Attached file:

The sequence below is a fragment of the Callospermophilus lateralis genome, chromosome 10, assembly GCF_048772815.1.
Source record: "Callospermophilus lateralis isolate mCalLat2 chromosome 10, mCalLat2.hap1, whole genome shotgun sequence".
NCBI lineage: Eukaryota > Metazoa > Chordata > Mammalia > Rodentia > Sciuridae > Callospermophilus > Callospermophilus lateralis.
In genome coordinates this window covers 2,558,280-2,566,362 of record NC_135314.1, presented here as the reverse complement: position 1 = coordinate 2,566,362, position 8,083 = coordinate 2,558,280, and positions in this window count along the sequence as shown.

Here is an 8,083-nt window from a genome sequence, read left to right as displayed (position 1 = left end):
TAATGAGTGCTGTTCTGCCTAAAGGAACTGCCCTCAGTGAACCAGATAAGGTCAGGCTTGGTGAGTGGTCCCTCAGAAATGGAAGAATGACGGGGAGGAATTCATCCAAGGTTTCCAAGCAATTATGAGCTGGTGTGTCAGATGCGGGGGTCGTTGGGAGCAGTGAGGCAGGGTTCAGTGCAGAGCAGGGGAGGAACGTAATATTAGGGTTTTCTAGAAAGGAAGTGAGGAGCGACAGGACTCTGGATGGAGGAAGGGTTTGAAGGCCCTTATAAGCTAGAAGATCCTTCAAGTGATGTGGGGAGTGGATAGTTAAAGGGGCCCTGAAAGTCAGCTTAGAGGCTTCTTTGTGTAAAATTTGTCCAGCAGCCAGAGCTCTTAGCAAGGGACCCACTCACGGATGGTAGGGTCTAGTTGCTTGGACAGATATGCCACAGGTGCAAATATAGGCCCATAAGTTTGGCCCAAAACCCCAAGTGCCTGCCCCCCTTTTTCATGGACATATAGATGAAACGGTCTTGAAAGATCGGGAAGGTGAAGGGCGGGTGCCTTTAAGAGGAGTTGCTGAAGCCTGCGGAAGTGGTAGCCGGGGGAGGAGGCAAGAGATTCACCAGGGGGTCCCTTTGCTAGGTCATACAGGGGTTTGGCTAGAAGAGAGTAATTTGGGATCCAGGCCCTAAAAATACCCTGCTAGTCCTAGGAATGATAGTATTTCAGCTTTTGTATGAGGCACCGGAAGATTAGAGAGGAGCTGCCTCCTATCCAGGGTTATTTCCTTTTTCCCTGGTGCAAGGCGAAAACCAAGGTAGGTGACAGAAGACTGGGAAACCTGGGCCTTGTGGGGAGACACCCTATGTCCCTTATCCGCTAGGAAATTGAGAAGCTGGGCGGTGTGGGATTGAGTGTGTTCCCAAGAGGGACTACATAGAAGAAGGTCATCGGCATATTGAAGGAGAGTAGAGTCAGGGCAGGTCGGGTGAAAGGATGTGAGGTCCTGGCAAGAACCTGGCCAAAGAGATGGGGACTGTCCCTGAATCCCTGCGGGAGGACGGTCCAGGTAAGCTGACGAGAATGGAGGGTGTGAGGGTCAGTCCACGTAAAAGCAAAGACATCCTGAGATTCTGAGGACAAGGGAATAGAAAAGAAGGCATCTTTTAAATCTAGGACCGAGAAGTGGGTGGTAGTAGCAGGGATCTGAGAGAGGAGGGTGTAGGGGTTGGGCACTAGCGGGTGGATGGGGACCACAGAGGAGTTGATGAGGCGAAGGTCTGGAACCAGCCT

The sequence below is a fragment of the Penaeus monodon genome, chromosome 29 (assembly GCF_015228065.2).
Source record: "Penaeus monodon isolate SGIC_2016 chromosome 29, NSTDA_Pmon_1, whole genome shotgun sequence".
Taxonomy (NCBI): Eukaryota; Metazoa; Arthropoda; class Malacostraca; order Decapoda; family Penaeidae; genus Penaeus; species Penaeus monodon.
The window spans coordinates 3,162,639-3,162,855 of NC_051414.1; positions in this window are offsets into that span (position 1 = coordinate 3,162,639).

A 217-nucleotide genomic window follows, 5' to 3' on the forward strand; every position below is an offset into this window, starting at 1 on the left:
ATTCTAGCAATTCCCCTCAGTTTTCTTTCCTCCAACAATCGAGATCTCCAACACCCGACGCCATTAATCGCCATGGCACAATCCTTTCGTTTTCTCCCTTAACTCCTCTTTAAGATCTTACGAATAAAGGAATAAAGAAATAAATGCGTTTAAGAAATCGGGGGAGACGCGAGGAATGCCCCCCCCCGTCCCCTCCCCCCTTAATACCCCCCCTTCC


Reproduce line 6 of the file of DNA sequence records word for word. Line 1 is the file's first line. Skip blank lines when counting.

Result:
TAATGAGTGCTGTTCTGCCTAAAGGAACTGCCCTCAGTGAACCAGATAAGGTCAGGCTTGGTGAGTGGTCCCTCAGAAATGGAAGAATGACGGGGAGGAATTCATCCAAGGTTTCCAAGCAATTATGAGCTGGTGTGTCAGATGCGGGGGTCGTTGGGAGCAGTGAGGCAGGGTTCAGTGCAGAGCAGGGGAGGAACGTAATATTAGGGTTTTCTAGAAAGGAAGTGAGGAGCGACAGGACTCTGGATGGAGGAAGGGTTTGAAGGCCCTTATAAGCTAGAAGATCCTTCAAGTGATGTGGGGAGTGGATAGTTAAAGGGGCCCTGAAAGTCAGCTTAGAGGCTTCTTTGTGTAAAATTTGTCCAGCAGCCAGAGCTCTTAGCAAGGGACCCACTCACGGATGGTAGGGTCTAGTTGCTTGGACAGATATGCCACAGGTGCAAATATAGGCCCATAAGTTTGGCCCAAAACCCCAAGTGCCTGCCCCCCTTTTTCATGGACATATAGATGAAACGGTCTTGAAAGATCGGGAAGGTGAAGGGCGGGTGCCTTTAAGAGGAGTTGCTGAAGCCTGCGGAAGTGGTAGCCGGGGGAGGAGGCAAGAGATTCACCAGGGGGTCCCTTTGCTAGGTCATACAGGGGTTTGGCTAGAAGAGAGTAATTTGGGATCCAGGCCCTAAAAATACCCTGCTAGTCCTAGGAATGATAGTATTTCAGCTTTTGTATGAGGCACCGGAAGATTAGAGAGGAGCTGCCTCCTATCCAGGGTTATTTCCTTTTTCCCTGGTGCAAGGCGAAAACCAAGGTAGGTGACAGAAGACTGGGAAACCTGGGCCTTGTGGGGAGACACCCTATGTCCCTTATCCGCTAGGAAATTGAGAAGCTGGGCGGTGTGGGATTGAGTGTGTTCCCAAGAGGGACTACATAGAAGAAGGTCATCGGCATATTGAAGGAGAGTAGAGTCAGGGCAGGTCGGGTGAAAGGATGTGAGGTCCTGGCAAGAACCTGGCCAAAGAGATGGGGACTGTCCCTGAATCCCTGCGGGAGGACGGTCCAGGTAAGCTGACGAGAATGGAGGGTGTGAGGGTCAGTCCACGTAAAAGCAAAGACATCCTGAGATTCTGAGGACAAGGGAATAGAAAAGAAGGCATCTTTTAAATCTAGGACCGAGAAGTGGGTGGTAGTAGCAGGGATCTGAGAGAGGAGGGTGTAGGGGTTGGGCACTAGCGGGTGGATGGGGACCACAGAGGAGTTGATGAGGCGAAGGTCTGGAACCAGCCT